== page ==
Some people in Kansas City have written very detailed wills spelling out exactly what assets they want to hand down to their chosen heirs. These transactions are known as bequests. However, these same people may also have retirement accounts or other financial accounts, in which someone is listed as a beneficiary. For estate planning purposes, it is important to understand what the difference is between a bequest to an heir and a beneficiary designation and how these designations might affect one another.
It happens all the time. A person has a will that might seem to be airtight, but in fact does not do what it proposes to do after his or her death. Why? The assets of the deceased are actually located in accounts with beneficiary designations. These beneficiary designations trump what may be stated in a will.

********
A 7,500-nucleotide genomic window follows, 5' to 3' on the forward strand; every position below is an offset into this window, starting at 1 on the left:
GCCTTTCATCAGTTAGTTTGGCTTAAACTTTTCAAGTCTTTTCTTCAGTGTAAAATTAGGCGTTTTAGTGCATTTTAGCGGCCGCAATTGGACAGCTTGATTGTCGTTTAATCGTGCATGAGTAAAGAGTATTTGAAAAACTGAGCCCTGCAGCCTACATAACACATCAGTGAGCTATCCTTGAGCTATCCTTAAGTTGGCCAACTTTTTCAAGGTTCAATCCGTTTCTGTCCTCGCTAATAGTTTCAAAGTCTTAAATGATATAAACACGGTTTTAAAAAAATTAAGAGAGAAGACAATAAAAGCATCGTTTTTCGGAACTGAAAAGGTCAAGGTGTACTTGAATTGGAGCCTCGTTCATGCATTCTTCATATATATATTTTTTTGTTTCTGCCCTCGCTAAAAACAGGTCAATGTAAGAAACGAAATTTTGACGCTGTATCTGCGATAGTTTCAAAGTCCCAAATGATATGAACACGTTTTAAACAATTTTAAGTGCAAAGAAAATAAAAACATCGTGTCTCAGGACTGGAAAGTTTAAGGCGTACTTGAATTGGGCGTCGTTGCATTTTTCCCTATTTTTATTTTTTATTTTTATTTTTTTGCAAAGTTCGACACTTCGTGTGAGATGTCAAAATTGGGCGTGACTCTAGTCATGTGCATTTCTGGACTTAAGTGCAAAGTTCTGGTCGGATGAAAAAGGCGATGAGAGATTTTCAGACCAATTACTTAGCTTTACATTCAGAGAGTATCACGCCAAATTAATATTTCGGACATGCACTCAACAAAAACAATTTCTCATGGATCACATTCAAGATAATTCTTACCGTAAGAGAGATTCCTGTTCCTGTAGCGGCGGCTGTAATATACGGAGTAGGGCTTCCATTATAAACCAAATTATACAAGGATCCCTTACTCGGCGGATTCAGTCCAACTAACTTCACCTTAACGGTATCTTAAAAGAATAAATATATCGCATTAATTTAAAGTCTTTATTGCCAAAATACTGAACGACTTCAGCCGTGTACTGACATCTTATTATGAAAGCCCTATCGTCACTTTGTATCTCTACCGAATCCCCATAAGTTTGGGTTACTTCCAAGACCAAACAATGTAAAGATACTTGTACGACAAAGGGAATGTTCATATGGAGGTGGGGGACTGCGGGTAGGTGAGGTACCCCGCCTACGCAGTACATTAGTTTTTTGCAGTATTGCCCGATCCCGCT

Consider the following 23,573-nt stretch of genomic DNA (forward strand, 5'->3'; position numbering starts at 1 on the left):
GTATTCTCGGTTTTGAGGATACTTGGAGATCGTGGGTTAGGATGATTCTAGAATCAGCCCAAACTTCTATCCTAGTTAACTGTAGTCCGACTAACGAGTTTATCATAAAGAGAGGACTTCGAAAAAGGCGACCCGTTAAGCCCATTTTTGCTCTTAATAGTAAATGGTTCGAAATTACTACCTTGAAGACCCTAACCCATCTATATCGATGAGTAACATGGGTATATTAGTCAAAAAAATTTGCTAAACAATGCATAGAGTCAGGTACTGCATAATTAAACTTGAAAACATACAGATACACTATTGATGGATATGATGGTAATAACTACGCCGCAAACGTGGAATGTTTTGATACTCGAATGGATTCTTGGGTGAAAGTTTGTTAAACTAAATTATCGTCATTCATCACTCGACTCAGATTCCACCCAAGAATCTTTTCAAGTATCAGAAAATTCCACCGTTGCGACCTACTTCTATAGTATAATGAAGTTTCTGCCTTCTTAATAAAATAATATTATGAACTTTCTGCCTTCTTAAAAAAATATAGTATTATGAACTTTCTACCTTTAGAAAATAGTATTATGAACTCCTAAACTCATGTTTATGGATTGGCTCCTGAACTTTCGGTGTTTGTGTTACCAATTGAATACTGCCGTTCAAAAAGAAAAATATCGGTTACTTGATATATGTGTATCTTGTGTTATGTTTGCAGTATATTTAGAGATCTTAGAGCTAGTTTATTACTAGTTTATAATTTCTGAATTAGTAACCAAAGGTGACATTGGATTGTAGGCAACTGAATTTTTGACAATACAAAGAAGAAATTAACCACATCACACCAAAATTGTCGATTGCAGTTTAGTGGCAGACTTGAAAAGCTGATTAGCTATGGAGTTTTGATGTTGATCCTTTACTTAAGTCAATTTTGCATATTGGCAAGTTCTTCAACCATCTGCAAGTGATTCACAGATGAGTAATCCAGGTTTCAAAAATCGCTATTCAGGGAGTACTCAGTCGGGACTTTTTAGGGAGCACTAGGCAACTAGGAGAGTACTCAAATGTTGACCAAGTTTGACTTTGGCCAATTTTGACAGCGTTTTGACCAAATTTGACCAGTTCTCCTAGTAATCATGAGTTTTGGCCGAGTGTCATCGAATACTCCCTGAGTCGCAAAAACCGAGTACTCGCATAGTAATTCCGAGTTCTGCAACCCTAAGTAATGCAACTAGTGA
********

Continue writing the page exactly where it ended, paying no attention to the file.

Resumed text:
There are many types of financial accounts that could have a beneficiary listed in them. Retirement accounts, stocks and bonds, bank accounts and life insurance policies are only a few examples of the types of financial accounts that could have a beneficiary named to them. The positive side of these accounts is that once the account holder passes away, the funds in the account skip probate and go straight to the beneficiary. However, this also means that they take precedence over what may be stated in a will, which is probated.
This can become problematic if a person did not take care to regularly update the beneficiaries on their financial accounts. After all, no one wants their assets to go to an ex-spouse or some other unintended beneficiary when they pass away. However, by carefully reviewing all accounts and your will on a regular basis you can ensure your assets will be handed down in the way you intend them to be.
Source: Cary Citizen, “Money Matters: Bequest or Beneficiary – In Estate Planning, the Difference Is Crucial,” Briant Sikorski, Oct. 26, 2016